The Bratislava Castle overlooks the Danube River.
The Bratislava Castle overlooks the Danube River.
Achurch silhouetted below a belt of the Milky Way at the Hungarian-Slovakian border village Gemersky Jablonec.
Achurch silhouetted below a belt of the Milky Way at the Hungarian-Slovakian border village Gemersky Jablonec.

Lucy Mallows


Bratislava - Slovakia holds the rotating presidency of the EU, pushing its capital, the “little big city” of Bratislava, into the spotlight this month as host of the Special EU Summit. But there’s far more to explore here than politics.


Get your bearings

Bratislava lies astride the Danube, bordering the Austrian and Hungarian frontiers. The main draw is the Old Town, a largely pedestrianised area. The tourist office is at Klobucnicka 2 (00 421 2 5443 3715; Arrive at any time between 10am and 3pm and you should catch them. Bratislava Airport is about 9km north-east of the city centre. From the airport, bus No 61 goes to the train station every 20 minutes (a one-way ticket costs e0.90). From here, tram 1 or bus 93 take you to the Old Town within 10 minutes. Taxis cost e25-30 one way, and the journey should take about 15 minutes.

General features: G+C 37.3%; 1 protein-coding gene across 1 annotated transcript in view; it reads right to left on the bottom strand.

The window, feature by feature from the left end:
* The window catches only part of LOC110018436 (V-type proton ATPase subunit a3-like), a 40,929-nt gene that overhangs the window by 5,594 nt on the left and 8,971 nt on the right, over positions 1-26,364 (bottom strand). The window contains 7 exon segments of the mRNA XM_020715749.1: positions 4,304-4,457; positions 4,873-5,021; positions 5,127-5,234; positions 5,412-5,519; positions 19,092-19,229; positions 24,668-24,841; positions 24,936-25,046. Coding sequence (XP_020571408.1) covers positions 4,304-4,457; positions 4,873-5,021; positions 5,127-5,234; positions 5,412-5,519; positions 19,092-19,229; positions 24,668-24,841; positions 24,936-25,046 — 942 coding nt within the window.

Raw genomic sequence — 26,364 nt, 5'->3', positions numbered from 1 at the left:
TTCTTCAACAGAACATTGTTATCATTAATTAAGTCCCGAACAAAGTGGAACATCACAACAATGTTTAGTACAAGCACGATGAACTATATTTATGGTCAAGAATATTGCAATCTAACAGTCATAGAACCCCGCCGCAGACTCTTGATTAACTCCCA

Day one

Take a view

Get an overview of the city by whizzing up in the lift to the open-air observation deck at UFO (entry e6.50) the flying saucer-shaped cupola sticking up 87m above Most SNP bridge. The UFO offers spectacular views along the Danube and across the Old Town rooftops to the surrounding hills. Treat yourself to a coffee or a cocktail in the bar of the stratospherically priced UFO restaurant (00 421 2 6252 0300; *


Take a hike

Start in the Old Town’s main square, Hlavnà Námestie, where in December you’ll find traditional Christmas markets. Admire Napoleon’s cannonball, still embedded in the wall of the Old Town Hall’s tower, then walk through the Old Town Hall’s elegant courtyard to emerge into another historic square, this time adorned by the pink 18th century Primate’s Palace.